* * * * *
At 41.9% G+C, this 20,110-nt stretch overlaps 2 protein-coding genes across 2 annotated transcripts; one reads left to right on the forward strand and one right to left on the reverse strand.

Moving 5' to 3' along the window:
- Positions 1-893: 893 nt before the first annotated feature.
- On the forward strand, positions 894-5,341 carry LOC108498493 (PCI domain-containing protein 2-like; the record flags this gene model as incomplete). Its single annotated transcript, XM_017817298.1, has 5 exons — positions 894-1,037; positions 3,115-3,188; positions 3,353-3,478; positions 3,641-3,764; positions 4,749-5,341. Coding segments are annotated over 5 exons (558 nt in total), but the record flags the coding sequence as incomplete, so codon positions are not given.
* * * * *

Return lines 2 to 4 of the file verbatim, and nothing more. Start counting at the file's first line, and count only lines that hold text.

Moving 5' to 3' along the window:
- Positions 1-893: 893 nt before the first annotated feature.
- On the forward strand, positions 894-5,341 carry LOC108498493 (PCI domain-containing protein 2-like; the record flags this gene model as incomplete). Its single annotated transcript, XM_017817298.1, has 5 exons — positions 894-1,037; positions 3,115-3,188; positions 3,353-3,478; positions 3,641-3,764; positions 4,749-5,341. Coding segments are annotated over 5 exons (558 nt in total), but the record flags the coding sequence as incomplete, so codon positions are not given.